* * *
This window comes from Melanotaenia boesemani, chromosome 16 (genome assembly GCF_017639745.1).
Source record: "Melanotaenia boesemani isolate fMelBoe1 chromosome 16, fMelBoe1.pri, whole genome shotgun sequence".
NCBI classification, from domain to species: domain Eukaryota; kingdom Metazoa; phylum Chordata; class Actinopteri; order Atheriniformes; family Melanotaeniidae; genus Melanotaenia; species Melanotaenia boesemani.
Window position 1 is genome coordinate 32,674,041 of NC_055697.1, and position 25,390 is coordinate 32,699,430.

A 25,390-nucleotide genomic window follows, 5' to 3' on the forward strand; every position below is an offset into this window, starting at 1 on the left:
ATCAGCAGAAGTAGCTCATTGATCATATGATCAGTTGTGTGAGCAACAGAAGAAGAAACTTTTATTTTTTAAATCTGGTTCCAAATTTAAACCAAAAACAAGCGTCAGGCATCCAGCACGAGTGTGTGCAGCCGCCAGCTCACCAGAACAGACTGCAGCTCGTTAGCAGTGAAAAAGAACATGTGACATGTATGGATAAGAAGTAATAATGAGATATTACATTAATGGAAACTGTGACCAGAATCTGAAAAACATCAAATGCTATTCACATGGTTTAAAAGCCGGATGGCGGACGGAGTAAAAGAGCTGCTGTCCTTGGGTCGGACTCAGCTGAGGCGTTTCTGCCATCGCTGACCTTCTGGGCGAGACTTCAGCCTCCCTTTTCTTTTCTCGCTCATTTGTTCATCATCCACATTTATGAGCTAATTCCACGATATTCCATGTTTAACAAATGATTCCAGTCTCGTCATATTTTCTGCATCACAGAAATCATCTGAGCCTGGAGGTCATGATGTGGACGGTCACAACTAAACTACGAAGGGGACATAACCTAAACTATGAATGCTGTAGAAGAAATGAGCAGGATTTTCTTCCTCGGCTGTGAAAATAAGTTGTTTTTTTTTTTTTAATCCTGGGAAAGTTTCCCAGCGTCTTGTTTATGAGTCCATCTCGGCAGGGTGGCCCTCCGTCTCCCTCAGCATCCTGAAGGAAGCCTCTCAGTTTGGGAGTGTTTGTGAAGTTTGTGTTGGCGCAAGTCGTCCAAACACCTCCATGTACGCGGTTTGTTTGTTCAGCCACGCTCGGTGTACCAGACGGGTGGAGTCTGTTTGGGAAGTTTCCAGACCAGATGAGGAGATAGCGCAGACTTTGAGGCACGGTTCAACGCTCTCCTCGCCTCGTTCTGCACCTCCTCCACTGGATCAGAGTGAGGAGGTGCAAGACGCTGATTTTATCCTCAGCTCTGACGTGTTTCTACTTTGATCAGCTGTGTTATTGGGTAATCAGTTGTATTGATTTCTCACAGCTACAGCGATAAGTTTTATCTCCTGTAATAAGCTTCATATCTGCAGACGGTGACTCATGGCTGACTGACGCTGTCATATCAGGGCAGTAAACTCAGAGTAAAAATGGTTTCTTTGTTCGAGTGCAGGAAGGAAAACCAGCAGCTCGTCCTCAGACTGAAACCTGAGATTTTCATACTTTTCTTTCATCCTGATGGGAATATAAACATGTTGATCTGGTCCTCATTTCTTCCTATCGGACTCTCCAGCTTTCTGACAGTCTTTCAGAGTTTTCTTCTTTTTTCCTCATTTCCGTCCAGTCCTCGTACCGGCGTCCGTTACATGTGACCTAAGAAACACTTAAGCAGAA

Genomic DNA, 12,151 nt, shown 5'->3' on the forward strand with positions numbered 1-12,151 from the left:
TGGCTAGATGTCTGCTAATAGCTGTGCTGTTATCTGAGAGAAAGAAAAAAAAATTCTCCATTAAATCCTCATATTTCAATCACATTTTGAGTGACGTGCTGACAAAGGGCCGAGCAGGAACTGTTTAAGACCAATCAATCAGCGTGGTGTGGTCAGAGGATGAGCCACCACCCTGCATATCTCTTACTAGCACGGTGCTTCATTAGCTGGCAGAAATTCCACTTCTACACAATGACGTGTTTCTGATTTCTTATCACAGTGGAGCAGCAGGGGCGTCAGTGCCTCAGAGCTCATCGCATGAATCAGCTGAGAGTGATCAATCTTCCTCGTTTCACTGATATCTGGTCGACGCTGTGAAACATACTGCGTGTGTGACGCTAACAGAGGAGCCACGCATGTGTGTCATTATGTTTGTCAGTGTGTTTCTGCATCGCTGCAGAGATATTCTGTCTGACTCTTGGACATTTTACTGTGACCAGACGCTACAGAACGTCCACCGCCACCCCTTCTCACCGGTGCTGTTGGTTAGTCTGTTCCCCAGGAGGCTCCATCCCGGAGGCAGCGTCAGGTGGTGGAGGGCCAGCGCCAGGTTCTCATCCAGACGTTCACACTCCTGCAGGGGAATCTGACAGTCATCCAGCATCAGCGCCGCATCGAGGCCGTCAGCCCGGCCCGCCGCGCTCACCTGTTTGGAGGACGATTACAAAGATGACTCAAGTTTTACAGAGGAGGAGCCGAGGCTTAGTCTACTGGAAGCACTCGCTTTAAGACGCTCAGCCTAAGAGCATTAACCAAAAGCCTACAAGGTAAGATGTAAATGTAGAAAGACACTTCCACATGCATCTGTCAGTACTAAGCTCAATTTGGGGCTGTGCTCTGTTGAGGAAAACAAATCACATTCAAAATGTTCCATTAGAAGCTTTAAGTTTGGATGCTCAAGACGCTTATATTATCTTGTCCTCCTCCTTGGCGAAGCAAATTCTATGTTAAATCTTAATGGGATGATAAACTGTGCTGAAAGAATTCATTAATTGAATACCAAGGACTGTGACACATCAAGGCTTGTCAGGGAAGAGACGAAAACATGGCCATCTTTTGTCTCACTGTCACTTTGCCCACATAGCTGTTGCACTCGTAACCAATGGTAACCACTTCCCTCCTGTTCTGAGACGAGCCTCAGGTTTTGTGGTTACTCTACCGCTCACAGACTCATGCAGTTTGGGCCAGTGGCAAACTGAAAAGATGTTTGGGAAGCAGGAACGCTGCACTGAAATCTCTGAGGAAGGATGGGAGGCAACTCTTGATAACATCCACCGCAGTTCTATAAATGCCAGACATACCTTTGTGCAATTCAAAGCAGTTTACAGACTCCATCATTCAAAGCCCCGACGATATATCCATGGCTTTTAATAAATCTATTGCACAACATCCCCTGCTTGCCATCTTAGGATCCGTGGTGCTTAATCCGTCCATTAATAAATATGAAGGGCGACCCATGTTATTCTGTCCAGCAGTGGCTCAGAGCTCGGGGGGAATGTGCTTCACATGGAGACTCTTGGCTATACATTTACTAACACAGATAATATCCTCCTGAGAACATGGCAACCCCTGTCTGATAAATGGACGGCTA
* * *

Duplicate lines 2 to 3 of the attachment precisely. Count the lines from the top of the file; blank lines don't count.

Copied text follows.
Source record: "Melanotaenia boesemani isolate fMelBoe1 chromosome 16, fMelBoe1.pri, whole genome shotgun sequence".
NCBI classification, from domain to species: domain Eukaryota; kingdom Metazoa; phylum Chordata; class Actinopteri; order Atheriniformes; family Melanotaeniidae; genus Melanotaenia; species Melanotaenia boesemani.